30 July 2013

Some brief thoughts on the Bradley Manning verdict

Updated (7/30/13):  Added verdict chart. I can't speak to its accuracy, but looks about right on first blush.

Earlier today, Col. Denise Lind found Bradley Manning not guilty on the top charge of aiding the enemy (which could have resulted in a life sentence), but guilty of most other charges (some of which he already pleaded guilty). I haven't followed the case all that closely, but I wanted to offer a few brief thoughts.

We don't yet know the detailed reasons for the not guilty charge, but I suspect it has something to do with the government's difficulty in proving that releasing materials to Wikileaks (or the public at large) isn't necessarily the same as giving it directly to the enemy. A fine point, perhaps, but it would seem to go to intent.

The charges that Manning previously pleaded guilty to are subject to a sentence of about 20 years. The additional guilty charges today subject him to over 100 years, even without the "aiding the enemy" charge. Whether or not she intended it, Col. Lind's decision comes off as a bit savvy because without the top charge, the court doesn't look like a rubber stamp for the government's case. On the other hand, Col. Lind has discretion to give Manning a significant sentence--given that he is subject to over 100 years, he could still get the equivalent of a life sentence. Possible, but perhaps less likely. What are the possibilities? In my estimation, ten to twenty years at the minimum, and quite possibly much more.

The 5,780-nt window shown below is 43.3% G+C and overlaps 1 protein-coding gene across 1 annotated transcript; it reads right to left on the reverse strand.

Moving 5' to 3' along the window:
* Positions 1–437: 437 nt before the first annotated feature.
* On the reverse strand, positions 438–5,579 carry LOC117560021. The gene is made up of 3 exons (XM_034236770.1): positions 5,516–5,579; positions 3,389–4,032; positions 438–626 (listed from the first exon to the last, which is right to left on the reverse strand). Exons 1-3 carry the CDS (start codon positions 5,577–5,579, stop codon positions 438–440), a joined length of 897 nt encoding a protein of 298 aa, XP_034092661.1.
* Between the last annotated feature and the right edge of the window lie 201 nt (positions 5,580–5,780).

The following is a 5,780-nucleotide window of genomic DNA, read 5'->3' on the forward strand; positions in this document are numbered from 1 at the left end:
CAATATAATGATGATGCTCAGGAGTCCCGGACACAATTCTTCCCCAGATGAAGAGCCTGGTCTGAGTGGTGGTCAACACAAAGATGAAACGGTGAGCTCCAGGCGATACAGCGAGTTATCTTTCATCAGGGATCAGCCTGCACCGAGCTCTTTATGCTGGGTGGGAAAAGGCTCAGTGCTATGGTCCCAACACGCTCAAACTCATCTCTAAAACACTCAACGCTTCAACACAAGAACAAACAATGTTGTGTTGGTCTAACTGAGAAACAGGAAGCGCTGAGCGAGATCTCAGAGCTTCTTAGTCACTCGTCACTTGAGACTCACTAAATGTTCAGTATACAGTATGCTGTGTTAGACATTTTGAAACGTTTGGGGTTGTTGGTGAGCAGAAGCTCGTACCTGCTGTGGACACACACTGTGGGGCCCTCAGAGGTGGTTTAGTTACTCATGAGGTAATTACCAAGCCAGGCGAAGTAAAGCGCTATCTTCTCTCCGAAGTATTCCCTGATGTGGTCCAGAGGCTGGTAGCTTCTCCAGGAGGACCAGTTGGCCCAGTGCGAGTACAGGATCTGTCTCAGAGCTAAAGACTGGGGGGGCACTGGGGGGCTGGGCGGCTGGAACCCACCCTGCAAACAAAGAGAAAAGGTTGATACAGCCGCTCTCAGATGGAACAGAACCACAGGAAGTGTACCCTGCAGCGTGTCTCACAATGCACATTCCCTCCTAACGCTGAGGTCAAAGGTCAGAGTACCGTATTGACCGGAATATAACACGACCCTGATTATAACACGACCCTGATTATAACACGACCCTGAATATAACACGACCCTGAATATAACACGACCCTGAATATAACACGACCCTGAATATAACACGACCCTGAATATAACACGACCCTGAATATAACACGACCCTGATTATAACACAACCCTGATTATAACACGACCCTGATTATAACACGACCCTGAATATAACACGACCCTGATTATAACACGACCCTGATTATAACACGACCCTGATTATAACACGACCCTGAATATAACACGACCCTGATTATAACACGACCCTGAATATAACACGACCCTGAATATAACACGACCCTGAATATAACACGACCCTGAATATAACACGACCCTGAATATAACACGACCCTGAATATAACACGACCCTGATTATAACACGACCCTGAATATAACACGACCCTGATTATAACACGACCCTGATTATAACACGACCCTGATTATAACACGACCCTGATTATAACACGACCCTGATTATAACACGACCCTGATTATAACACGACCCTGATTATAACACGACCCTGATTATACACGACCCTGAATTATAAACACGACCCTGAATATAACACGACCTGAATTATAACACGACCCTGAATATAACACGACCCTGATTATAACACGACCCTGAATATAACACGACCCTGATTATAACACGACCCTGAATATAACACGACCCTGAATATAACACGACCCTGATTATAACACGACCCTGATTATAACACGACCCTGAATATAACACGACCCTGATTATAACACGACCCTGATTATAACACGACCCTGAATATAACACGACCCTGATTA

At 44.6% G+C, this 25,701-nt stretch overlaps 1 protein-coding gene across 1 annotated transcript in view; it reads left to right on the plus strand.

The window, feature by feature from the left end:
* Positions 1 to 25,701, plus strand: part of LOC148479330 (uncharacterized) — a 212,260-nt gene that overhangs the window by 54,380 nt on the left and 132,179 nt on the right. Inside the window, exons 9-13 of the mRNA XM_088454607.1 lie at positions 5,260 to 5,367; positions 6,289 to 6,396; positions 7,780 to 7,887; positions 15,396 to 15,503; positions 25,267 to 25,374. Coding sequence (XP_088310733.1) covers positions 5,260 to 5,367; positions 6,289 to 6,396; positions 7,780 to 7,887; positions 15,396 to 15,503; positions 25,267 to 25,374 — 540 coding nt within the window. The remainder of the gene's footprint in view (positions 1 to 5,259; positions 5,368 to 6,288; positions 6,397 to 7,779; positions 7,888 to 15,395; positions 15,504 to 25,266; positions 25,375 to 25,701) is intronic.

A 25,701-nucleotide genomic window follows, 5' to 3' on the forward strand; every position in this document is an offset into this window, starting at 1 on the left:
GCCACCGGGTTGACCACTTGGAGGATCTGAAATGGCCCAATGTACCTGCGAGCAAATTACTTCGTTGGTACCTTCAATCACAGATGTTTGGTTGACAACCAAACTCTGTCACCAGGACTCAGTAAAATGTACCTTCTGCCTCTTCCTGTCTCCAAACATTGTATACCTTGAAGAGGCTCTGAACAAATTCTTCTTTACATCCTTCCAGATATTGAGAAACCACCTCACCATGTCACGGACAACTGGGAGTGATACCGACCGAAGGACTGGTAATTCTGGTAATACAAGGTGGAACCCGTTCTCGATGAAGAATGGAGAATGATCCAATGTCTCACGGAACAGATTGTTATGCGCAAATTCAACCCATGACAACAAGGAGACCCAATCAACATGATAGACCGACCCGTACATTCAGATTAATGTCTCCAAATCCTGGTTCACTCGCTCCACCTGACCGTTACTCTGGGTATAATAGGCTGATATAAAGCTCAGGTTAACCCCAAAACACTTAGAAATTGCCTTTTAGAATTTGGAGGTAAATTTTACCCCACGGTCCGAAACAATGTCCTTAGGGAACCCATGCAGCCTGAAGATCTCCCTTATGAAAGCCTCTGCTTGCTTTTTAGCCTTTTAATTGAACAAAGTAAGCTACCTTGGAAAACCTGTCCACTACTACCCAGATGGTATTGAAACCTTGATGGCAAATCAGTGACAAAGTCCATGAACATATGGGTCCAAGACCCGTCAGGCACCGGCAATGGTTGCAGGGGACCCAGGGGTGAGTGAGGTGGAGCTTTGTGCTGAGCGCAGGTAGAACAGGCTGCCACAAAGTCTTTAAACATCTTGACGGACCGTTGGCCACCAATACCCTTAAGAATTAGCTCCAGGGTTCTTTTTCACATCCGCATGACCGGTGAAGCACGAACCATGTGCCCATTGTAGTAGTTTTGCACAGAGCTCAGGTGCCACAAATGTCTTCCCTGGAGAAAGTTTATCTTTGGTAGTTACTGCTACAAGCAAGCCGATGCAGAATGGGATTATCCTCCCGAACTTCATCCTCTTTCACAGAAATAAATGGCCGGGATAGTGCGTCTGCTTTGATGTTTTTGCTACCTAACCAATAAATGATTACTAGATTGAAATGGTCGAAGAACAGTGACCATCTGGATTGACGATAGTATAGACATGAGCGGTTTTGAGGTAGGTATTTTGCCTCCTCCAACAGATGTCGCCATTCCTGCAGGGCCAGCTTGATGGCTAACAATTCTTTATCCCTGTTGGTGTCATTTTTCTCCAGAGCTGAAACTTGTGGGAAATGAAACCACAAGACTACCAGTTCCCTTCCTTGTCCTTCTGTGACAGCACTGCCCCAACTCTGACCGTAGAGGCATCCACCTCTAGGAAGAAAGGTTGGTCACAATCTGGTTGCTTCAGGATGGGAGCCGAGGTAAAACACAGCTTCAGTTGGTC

When will we know? Soon. The sentencing hearing begins Wednesday morning.

This verdict also raises the issue of the government's prosecutorial discretion and whether they reached too far on the "aiding the enemy" charge. It will certainly add to the criticism of the administration's aggressive use of Espionage Act prosecutions.

If you have additional questions, please don't hesitate to ask them in the comments or via Twitter.
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